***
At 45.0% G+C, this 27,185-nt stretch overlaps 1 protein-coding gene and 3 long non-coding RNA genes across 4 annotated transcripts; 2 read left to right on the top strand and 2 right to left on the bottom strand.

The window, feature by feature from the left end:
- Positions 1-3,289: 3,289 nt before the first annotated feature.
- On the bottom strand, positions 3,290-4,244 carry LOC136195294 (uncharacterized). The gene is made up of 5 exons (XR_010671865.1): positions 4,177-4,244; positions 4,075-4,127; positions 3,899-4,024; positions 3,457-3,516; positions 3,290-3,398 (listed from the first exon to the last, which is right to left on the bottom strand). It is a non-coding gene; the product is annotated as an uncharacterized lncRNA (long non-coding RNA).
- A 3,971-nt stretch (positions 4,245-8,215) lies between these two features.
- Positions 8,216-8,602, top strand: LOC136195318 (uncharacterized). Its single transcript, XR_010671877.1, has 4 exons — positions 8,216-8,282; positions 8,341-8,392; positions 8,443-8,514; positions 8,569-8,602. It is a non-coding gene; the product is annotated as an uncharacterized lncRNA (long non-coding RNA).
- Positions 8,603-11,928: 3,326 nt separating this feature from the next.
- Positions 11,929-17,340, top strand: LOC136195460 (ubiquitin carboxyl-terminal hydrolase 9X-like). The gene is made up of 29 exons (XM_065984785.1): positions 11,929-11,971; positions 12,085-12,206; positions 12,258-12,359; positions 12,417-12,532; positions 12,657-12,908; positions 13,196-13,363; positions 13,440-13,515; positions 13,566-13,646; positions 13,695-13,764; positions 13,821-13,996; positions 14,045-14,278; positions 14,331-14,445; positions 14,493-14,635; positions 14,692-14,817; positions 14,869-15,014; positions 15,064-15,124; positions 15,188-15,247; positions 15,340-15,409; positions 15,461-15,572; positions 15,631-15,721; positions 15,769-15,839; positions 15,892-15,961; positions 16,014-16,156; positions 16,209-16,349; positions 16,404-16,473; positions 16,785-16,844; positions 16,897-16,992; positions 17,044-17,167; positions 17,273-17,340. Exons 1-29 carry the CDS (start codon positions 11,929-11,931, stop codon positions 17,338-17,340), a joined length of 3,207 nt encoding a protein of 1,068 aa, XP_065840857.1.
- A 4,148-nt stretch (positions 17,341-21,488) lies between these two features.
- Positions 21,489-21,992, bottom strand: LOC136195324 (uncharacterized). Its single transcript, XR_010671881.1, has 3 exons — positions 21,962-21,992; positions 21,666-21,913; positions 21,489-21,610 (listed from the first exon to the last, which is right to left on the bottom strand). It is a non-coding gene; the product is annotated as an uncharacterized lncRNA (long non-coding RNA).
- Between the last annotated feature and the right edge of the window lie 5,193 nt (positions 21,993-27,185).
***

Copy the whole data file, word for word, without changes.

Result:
At 45.0% G+C, this 27,185-nt stretch overlaps 1 protein-coding gene and 3 long non-coding RNA genes across 4 annotated transcripts; 2 read left to right on the top strand and 2 right to left on the bottom strand.

The window, feature by feature from the left end:
- Positions 1-3,289: 3,289 nt before the first annotated feature.
- On the bottom strand, positions 3,290-4,244 carry LOC136195294 (uncharacterized). The gene is made up of 5 exons (XR_010671865.1): positions 4,177-4,244; positions 4,075-4,127; positions 3,899-4,024; positions 3,457-3,516; positions 3,290-3,398 (listed from the first exon to the last, which is right to left on the bottom strand). It is a non-coding gene; the product is annotated as an uncharacterized lncRNA (long non-coding RNA).
- A 3,971-nt stretch (positions 4,245-8,215) lies between these two features.
- Positions 8,216-8,602, top strand: LOC136195318 (uncharacterized). Its single transcript, XR_010671877.1, has 4 exons — positions 8,216-8,282; positions 8,341-8,392; positions 8,443-8,514; positions 8,569-8,602. It is a non-coding gene; the product is annotated as an uncharacterized lncRNA (long non-coding RNA).
- Positions 8,603-11,928: 3,326 nt separating this feature from the next.
- Positions 11,929-17,340, top strand: LOC136195460 (ubiquitin carboxyl-terminal hydrolase 9X-like). The gene is made up of 29 exons (XM_065984785.1): positions 11,929-11,971; positions 12,085-12,206; positions 12,258-12,359; positions 12,417-12,532; positions 12,657-12,908; positions 13,196-13,363; positions 13,440-13,515; positions 13,566-13,646; positions 13,695-13,764; positions 13,821-13,996; positions 14,045-14,278; positions 14,331-14,445; positions 14,493-14,635; positions 14,692-14,817; positions 14,869-15,014; positions 15,064-15,124; positions 15,188-15,247; positions 15,340-15,409; positions 15,461-15,572; positions 15,631-15,721; positions 15,769-15,839; positions 15,892-15,961; positions 16,014-16,156; positions 16,209-16,349; positions 16,404-16,473; positions 16,785-16,844; positions 16,897-16,992; positions 17,044-17,167; positions 17,273-17,340. Exons 1-29 carry the CDS (start codon positions 11,929-11,931, stop codon positions 17,338-17,340), a joined length of 3,207 nt encoding a protein of 1,068 aa, XP_065840857.1.
- A 4,148-nt stretch (positions 17,341-21,488) lies between these two features.
- Positions 21,489-21,992, bottom strand: LOC136195324 (uncharacterized). Its single transcript, XR_010671881.1, has 3 exons — positions 21,962-21,992; positions 21,666-21,913; positions 21,489-21,610 (listed from the first exon to the last, which is right to left on the bottom strand). It is a non-coding gene; the product is annotated as an uncharacterized lncRNA (long non-coding RNA).
- Between the last annotated feature and the right edge of the window lie 5,193 nt (positions 21,993-27,185).